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Wednesday, September 28, 2011

You Control The Weight

Yesterday I was talking to a client about their overweight pet and mentioned to her that she has complete control over how much her dog weighs.  She seemed surprised by this revelation, so I thought I'd share it with everyone.

Yes, YOU are the one who determines how much your pet will weigh.  Think about that for a moment.  Who places the food in the bowl?  Who decides to take the dog for a walk or at least let them out in the yard?  Who gives the treats?  Who feeds from the table?  In each of these circumstances the answer is "the pet owner".  And that means you.  So if your dog gets too many treats, gets to large of a portion each day, or doesn't get enough exercise, who is to blame?  Do you see where I'm going with this?

Yes, there are a few circumstances where there is a metabolic problem causing the weight gain.  Most of the time this is related to low thyroid hormone (hypothyroidism), which is a diagnosable and treatable disorder.  But medical conditions are the exception rather than the rule when it comes to overweight pets.  So if you take away problems with a dog's metabolism, that leaves feeding and exercise, both of which are under a client's control.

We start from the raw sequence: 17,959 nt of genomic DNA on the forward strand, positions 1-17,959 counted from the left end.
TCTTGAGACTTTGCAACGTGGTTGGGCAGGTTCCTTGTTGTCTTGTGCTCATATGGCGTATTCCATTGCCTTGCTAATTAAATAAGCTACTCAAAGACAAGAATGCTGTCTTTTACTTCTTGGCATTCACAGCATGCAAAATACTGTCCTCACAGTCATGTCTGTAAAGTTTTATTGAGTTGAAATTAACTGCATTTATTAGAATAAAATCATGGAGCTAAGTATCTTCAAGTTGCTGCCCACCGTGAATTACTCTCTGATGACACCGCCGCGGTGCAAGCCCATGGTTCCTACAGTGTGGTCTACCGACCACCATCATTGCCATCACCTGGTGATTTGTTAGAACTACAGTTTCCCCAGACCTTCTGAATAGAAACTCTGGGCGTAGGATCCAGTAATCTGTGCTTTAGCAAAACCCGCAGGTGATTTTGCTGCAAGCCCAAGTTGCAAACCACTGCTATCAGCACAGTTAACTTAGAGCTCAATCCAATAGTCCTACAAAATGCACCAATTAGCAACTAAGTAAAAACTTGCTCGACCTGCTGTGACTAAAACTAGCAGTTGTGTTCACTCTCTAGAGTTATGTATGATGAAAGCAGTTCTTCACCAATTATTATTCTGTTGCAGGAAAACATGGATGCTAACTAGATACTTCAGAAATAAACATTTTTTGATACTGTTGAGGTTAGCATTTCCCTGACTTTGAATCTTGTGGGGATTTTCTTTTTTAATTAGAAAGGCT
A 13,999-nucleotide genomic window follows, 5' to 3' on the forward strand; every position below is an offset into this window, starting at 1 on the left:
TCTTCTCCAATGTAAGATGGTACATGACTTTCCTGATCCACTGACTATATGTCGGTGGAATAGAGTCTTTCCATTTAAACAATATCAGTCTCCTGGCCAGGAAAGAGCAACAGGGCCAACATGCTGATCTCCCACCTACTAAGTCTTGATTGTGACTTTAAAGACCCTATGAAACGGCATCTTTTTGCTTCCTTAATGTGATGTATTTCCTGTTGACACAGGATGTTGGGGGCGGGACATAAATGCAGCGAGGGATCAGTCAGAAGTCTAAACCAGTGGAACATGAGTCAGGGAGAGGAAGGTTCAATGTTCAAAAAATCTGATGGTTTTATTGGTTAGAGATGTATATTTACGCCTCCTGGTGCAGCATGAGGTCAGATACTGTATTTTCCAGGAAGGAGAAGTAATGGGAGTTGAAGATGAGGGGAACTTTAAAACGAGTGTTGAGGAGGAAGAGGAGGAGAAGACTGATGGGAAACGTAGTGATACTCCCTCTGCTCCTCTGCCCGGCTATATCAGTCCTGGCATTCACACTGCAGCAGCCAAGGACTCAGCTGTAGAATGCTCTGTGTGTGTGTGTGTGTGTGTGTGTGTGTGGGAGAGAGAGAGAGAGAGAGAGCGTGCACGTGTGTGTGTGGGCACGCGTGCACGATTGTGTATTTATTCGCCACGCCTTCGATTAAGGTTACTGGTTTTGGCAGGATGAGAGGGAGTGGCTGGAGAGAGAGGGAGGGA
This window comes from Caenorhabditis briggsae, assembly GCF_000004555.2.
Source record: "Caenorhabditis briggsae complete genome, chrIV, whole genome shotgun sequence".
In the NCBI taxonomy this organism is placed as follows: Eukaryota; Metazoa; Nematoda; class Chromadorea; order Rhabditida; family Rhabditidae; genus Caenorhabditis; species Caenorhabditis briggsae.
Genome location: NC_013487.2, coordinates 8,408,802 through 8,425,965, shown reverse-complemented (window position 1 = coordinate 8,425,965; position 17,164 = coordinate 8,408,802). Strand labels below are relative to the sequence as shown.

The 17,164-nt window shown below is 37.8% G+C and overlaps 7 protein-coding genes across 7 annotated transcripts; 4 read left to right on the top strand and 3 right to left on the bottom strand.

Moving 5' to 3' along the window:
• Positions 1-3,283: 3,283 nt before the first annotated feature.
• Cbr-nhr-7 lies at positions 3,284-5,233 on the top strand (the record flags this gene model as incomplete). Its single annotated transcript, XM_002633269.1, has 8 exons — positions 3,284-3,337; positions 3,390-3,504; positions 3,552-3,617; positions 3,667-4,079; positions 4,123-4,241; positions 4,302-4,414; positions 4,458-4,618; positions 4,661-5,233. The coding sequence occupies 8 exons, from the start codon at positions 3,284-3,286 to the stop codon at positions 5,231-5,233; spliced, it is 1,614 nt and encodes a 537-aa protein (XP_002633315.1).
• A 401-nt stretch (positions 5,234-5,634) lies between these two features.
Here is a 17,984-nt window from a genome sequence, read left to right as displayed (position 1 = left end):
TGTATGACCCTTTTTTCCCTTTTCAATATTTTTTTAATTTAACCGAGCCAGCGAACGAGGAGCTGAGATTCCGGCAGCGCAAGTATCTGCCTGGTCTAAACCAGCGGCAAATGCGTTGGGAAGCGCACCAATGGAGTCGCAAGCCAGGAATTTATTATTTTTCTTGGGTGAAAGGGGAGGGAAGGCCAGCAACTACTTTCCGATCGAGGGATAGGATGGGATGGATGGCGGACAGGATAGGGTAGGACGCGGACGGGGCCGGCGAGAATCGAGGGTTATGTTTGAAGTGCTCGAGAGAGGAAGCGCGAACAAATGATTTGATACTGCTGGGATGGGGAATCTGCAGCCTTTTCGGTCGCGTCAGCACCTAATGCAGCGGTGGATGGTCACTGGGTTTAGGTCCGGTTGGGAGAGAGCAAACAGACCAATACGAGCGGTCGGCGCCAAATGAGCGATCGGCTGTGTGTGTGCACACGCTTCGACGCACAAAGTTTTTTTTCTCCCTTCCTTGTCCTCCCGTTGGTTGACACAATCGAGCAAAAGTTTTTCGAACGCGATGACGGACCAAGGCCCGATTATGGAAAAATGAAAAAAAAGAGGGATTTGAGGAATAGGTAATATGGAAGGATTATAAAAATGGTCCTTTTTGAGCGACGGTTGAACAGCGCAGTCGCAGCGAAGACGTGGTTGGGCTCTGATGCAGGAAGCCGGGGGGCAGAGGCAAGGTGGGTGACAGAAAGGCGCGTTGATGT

Many people don't realize just how little a pet needs to eat.  In fact, once a pet is spayed or neutered their metabolic requirements lower dramatically. You know the feeding guides on the package of dog or cat food?  Most of those are based on an "intact" pet.  If your pet has been "fixed" (spayed or neutered), he or she actually needs at least 30% LESS than that recommended amount!  If your pet is particularly inactive, that requirement may go down even more. And that doesn't include treats, which can add up much faster than people realize.

So let me be very blunt for a moment.  If your pet is overweight it's almost always because YOU have over-fed or under-exercised your pet (or have allowed it to happen in your family).  This can be a serious health concern and lead to shorter life spans and more health problems.  The fix?  Talk to your vet about a good weight loss program and food.  It's all up to you.